Kent Monkman at The MET
Toronto based Cree artist Kent Monkman is reframing one of the greatest art collections in the world with an Indigenous perspective, accepting a commission from none other than the Metropolitan Museum of Art in New York City.
The installation, titled “mistikosiwak” (“Wooden Boat People”), opens in the Met’s Great Hall today. Consisting of two large-scale canvases that form a diptych. On the left, “Welcoming the Newcomers” depicts the arrival of Europeans in North America, while “Resurgence of the People”, on the right, celebrates Indigenous resiliency in the face of colonizing forces.
Created by a team of 10 painters under Monkman’s direction and based on photo shoots that employed about 40 models and actors, these paintings represent the artist’s sophisticated deployment of conceptual historical revisionism. By drawing on tropes and styles of renaissance and baroque painting, “mistikosiwak” presents an alternative narrative of history with a first-nations centric perspective disguised within the aesthetics of colonial art.
Resurrecting a genre that was once considered the pinnacle of Western art before modernism, Monkman exposes the imperialist and colonialist assumptions that have pervaded the history of North America. Sheena Wagstaff, Leonard A. Lauder Chairman of Modern and Contemporary Art at The Met, says, “Cribbing from iconic images by European and American artists—Peter Paul Rubens, Augustus Saint-Gaudens, Eugène Delacroix, and Thomas Crawford, among them—Monkman takes on the hallowed artistic conventions of depicting history and mythology, inserting intertwined themes of arrival, migration, displacement, and Indigenous disenfranchisement. Presented in the inner sanctum of the Museum’s entrance hall, these radical paintings act as a different kind of portal, welcoming and signaling new interpretations of the Museum’s encyclopedic collections.”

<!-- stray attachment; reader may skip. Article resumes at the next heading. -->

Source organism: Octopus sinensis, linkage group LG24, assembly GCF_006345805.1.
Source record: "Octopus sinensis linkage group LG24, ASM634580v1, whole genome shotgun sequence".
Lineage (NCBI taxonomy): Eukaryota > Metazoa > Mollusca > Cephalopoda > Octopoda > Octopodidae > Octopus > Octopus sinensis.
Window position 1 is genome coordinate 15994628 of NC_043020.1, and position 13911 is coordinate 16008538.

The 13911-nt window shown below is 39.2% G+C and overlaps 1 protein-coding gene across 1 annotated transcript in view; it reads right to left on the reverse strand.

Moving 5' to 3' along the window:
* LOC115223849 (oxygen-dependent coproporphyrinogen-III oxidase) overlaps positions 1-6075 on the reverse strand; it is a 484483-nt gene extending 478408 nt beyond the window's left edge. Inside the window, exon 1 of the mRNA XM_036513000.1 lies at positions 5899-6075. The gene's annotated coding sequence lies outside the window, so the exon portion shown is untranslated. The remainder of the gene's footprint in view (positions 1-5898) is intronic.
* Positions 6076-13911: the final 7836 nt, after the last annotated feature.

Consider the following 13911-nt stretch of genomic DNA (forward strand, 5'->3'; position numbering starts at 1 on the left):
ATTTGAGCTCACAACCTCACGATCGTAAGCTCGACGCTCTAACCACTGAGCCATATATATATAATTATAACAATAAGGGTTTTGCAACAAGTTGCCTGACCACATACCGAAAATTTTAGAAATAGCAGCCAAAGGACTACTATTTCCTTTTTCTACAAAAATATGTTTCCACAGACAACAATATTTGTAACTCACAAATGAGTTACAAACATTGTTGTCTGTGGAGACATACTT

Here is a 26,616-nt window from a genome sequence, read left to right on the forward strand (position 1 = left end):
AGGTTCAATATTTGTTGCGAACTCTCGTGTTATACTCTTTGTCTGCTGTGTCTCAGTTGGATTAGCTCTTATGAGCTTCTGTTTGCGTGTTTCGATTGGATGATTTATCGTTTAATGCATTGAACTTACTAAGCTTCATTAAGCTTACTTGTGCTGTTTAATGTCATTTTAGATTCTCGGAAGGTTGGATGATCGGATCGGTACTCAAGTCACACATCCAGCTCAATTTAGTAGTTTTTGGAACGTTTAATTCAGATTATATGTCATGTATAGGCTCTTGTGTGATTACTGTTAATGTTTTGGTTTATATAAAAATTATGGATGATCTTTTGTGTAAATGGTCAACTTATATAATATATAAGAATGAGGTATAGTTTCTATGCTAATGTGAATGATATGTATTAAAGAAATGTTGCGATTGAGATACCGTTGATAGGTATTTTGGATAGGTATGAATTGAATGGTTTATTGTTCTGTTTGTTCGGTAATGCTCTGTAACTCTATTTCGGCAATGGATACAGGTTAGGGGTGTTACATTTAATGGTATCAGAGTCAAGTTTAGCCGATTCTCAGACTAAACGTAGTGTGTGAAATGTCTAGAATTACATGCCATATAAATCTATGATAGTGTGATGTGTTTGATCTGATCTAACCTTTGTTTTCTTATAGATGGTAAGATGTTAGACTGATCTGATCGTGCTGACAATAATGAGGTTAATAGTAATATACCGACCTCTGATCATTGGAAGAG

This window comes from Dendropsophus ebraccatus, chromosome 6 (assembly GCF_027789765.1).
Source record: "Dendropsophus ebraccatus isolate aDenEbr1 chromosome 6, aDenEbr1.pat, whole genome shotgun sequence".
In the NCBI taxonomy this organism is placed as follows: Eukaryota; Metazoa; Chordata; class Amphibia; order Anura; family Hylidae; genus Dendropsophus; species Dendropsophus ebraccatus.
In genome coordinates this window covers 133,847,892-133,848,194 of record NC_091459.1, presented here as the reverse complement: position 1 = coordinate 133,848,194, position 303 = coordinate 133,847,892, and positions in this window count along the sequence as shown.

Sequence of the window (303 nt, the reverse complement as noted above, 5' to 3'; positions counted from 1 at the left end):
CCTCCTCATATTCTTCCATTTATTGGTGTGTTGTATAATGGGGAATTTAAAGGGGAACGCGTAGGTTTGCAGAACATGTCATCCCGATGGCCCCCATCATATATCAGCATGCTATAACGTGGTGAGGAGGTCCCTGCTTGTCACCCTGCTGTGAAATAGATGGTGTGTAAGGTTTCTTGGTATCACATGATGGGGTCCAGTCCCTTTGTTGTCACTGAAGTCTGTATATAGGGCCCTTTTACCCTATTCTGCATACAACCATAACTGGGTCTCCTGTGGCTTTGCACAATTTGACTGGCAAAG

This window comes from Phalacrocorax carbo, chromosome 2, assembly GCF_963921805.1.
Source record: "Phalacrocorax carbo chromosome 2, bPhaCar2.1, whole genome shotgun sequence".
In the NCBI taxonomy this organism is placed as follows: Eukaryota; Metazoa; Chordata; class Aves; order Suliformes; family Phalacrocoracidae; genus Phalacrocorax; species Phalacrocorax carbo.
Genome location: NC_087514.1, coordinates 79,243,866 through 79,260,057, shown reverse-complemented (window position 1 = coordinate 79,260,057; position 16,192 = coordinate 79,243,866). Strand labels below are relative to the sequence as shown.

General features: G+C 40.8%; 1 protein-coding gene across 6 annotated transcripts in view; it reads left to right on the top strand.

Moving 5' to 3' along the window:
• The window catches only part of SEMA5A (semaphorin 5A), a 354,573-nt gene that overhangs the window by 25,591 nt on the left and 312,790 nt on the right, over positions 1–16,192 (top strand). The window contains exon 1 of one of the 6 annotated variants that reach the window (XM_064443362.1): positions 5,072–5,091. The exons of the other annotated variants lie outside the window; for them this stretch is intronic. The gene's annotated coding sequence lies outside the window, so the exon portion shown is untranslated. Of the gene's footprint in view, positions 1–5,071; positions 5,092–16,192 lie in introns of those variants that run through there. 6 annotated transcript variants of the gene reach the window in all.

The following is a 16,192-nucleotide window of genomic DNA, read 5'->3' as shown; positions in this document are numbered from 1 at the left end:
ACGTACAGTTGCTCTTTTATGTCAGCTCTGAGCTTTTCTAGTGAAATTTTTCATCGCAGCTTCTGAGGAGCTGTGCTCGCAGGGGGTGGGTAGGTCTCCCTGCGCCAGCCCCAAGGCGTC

In presenting alternate mythologies and histories for patrons arriving at the MET, Monkman draws attention to the constructed nature of American history and of the concept of canonical art and in doing so reframes the entirety of the Museum’s collections. In coalescing classical European influences with colonial landscape depictions of North America Monkman instills the euro-centric genre with revisionist indigenous perspective, effectively subverting convention by playing with the spectator’s expectation of what is to be depicted.
“In creating these paintings I was inspired, not only by the historic artworks in The Met collection but also by the history of Manhattan itself,” said Monkman. “For thousands of years, these lands have been a meeting center for trade and diplomacy for many Indigenous nations, including the Lenape, until they were displaced by European settlers. These paintings reference Manhattan’s important role as a portal for immigration into North America and also the impact our rising sea levels will have on the millions who could be displaced in the not-too-distant future.”
In tackling the concept of displacement in past, present, and future, the implications of Monkman’s work are far-reaching and timely. In upending the pervasive and insidious myths of American history that serve to further colonial and imperial ideologies, “mistikosiwak” offers a new perspective going forward; one that stresses the concept of reconciliation and acknowledgment. By placing these paintings in the Great Hall of the museum, the MET is making a bold statement. “It’s an important moment to witness the voicing of previously underrepresented perspectives in such a prominent and symbolic location at The Met,” said Max Hollein, Director of the Museum. Under an administration marked by divisive political and ideological rhetoric, voicing these perspectives is nothing short of an act of political resistance.
Cody Rooney is a Glossi Mag contributor.
He is a photography aficionado, masters candidate, fashion enthusiast, avid Ariana Grande fan and lover of all things aesthetically pleasing.